“You can fall in love at first sight with a place as well as a person.” — Alec Waugh.
When I was dreaming about Paris, I imagined a place like Au Port du Salut, a tiny restaurant that’s been around since the 1600’s. Most of the tables are nestled along the whitewashed stone walls under a timbered ceiling. Black and white photographs of French celebrities line the wall, and windows swing in to allow the evening breezes to flow through the room.
Our dark-eyed, dimpled young waiter seated us near the piano, and we ordered a bottle of Chateau La Tour de Mons. Dinner began with a frothy amuse-bouche, the chef’s secret combination of puréed vegetables and spices. Then the gazpacho mousse… delectable — followed by our gorgeous main courses — poulet for me, pollock for Mike. Each morsel was perfection.
The star of the evening was Dominique, a chanteuse accompanied by an English-speaking pianist/ MC. Dominique, a woman about sixty, had a tousled pouf of burgundy hair, and an ensemble to match. A crepey blouse — or was it a dress?— hung like an old curtain on her small frame. The sleeves drooped around her wrists; limp pleats sagged over her derrière; pantaloons puddled over her invisible feet. With her nasally French style, she charmed us all, including a lively table of young Brits and Americans who sang along with the refrains. Her repertoire, in French, of course, included “Autumn Leaves”, Billy Holiday’s torchy “My Man” and “La Boheme”. Then “C’est si Bonne” — what could be better?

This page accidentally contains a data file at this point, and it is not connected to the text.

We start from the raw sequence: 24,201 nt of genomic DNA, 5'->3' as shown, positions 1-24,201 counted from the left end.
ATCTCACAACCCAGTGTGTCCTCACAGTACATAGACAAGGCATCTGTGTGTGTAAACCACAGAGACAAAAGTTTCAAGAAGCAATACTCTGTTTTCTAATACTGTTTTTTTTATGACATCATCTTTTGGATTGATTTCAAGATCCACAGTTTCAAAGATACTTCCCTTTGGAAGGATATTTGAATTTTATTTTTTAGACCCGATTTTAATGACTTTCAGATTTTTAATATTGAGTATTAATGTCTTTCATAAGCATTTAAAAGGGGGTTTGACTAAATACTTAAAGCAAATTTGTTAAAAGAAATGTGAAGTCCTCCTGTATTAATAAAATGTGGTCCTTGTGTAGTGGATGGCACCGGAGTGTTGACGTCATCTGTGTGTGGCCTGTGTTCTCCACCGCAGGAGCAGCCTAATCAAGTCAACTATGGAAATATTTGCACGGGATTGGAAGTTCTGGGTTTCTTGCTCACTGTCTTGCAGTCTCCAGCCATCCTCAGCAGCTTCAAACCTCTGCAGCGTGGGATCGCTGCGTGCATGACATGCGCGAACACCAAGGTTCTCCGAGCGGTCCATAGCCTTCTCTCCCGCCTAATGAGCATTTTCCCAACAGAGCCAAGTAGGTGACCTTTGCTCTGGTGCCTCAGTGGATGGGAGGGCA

In no rush to leave, Mike nursed a calvados while I lingered over the last of our wine, drinking in everything in the room. The owner with disheveled gray curls stood off in the corner, overseeing the room. Once in a while he’d chat with regulars, or clear a table. Dessert? Mai’s, oui! Mousse chocolat for me, an airy berry cheesecake for Mike.
After a while, Mike signaled for l’addition. Instead of the check, the waiter brought a bottle of a pear liqueur and poured us each a glass. Why rush off? We capped off the evening with this tasty, potent little extra.
Leaving the restaurant, I said, ” Tres bien!” to our host, whose “Merci beaucoup” included a kiss on each of cheek — mine as well as Mike’s.
C’est si bonne! C’est vraiment bonne!